Cruelty of Chance: The Cerritos mid-air collision and the crash of Aeroméxico flight 498
On the 31st of August 1986, a quiet holiday weekend in the Los Angeles suburb of Cerritos was shattered by a distant bang, the roar of engines, and a mighty explosion. In the skies overhead, two planes had come together in the busy airspace near Los Angeles International Airport: a private Piper PA-28 Archer, blundering off course through restricted airspace, and an Aeroméxico DC-9, its unsuspecting target, loaded with travelers returning home. At 11:52 a.m. and 9 seconds, they collided, sending both planes into brief but terrifying plunges, their respective crews plummeting to their deaths without ever knowing what had hit them.
The catastrophic collision killed all 64 passengers and crew aboard the DC-9, all three aboard the PA-28, and 15 more on the ground. A neighborhood and a city were changed forever — but so was aviation itself, as the last in a long string of deadly mid-air disasters brought about a long overdue reckoning in America’s air traffic system. Despite tragedy after tragedy, by 1986 the expectation that pilots would see each other was still the only positive means of collision avoidance. All manner of airspace rules and procedures had been developed along the way, but at the end of the day, the only technology that could stop a nearly invisible light aircraft from plowing into a passenger airplane was human perception. It was the loss of another 82 lives to this self-evident problem that finally spurred Congress into action, accelerating the timeline to equip all US airliners with automated collision avoidance technology and close the loopholes that let light aircraft stray undetected into dangerous airspace. More than 35 years later, the end result is a national airspace system that has been rendered almost unrecognizable — a clean break from the trail of mid-air disasters that once tarnished America’s skies.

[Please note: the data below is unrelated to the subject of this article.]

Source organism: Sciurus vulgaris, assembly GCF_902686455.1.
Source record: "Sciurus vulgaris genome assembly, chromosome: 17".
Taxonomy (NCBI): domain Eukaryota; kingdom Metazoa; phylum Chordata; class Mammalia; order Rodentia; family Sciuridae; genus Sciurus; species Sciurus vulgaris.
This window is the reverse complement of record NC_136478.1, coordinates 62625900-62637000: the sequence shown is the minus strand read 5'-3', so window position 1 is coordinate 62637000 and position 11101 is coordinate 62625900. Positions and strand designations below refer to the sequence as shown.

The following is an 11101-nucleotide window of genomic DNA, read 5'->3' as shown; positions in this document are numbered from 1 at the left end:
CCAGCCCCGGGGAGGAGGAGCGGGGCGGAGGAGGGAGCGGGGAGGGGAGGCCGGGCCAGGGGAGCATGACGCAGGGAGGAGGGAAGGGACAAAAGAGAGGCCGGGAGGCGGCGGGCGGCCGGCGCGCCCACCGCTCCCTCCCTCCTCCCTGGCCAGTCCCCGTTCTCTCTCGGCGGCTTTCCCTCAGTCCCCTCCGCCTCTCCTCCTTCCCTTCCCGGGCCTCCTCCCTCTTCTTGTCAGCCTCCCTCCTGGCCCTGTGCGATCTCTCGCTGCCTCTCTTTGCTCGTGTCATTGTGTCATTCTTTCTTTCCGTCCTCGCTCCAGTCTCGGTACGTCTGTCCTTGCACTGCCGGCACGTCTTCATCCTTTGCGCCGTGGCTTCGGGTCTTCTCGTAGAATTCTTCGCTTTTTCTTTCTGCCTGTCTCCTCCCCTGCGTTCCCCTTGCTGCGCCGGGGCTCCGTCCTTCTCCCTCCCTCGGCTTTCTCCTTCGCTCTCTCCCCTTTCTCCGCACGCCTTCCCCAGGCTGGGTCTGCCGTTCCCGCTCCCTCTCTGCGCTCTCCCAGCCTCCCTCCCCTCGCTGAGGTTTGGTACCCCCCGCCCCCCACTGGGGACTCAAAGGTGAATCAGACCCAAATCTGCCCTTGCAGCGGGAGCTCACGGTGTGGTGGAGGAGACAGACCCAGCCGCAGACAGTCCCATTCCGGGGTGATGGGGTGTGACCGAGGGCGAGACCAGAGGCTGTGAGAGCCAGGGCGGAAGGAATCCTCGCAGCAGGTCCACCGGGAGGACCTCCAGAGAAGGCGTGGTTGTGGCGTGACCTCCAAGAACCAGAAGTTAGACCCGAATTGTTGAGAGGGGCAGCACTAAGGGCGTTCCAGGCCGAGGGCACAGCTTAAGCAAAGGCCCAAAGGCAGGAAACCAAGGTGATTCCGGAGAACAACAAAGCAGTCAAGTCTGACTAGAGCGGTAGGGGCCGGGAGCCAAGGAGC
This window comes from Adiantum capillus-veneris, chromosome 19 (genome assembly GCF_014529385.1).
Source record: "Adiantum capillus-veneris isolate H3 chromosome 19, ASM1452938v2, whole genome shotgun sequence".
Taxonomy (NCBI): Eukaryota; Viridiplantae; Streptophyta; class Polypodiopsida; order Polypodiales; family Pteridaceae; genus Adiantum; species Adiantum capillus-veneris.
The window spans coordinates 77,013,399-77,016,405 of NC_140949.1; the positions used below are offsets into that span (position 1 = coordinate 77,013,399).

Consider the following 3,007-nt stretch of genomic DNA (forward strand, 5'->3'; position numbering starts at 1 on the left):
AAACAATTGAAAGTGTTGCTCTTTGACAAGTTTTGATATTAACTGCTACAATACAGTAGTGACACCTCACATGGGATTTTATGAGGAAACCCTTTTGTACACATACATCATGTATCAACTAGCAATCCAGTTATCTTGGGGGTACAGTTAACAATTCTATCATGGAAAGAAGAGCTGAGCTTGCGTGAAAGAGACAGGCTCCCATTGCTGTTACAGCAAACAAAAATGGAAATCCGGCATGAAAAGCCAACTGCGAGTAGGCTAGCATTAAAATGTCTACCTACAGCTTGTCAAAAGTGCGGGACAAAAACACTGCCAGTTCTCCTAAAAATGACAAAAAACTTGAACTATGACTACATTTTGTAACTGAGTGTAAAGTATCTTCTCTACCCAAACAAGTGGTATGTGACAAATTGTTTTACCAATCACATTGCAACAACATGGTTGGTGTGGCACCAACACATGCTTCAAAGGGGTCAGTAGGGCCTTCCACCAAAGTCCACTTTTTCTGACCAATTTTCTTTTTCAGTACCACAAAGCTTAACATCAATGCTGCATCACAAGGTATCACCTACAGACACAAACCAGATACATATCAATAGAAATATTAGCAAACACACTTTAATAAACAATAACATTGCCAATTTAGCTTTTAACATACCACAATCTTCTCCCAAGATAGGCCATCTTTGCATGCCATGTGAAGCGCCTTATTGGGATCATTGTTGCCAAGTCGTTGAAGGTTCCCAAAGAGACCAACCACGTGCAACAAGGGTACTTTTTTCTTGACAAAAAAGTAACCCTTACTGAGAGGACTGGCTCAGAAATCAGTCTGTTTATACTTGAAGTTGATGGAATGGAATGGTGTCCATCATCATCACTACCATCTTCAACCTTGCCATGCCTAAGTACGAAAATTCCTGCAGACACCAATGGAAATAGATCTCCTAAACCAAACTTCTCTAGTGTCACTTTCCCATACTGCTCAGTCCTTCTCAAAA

In January 1986, wealthy Spokane-area aluminum mill superintendent William Kramer uprooted his life to move to the bustling metropolis of Los Angeles. Accepting a job as a senior metallurgist in the suburb of Torrance, he moved all his possessions more than a thousand miles to the south — except for one, his 1977 single-engine Piper PA-28 Archer, which he didn’t bring down until spring, probably to ensure good flying weather. A licensed private pilot, Kramer had owned the five-seater airplane since 1981, but he didn’t fly it often. He had about 230 total flying hours, but by August of 1986, few of those were recent. Eight months after moving to Los Angeles, he had completed only 7 flights totaling 5.5 hours in the LA region, which is known for having some of the most complex airspace in the world. The Los Angeles area hosts five major commercial airports, four military airfields, and at least 19 general aviation airports used by private pilots, depending on where you draw the metropolitan boundaries, and the sky above these airports was crisscrossed by complex air routes, restricted airspace boundaries, high-speed approach corridors, and more. William Kramer was said to be well aware of these realities, conscious of his own limitations, and meticulous about safety — but the learning curve would nevertheless prove tragically steep.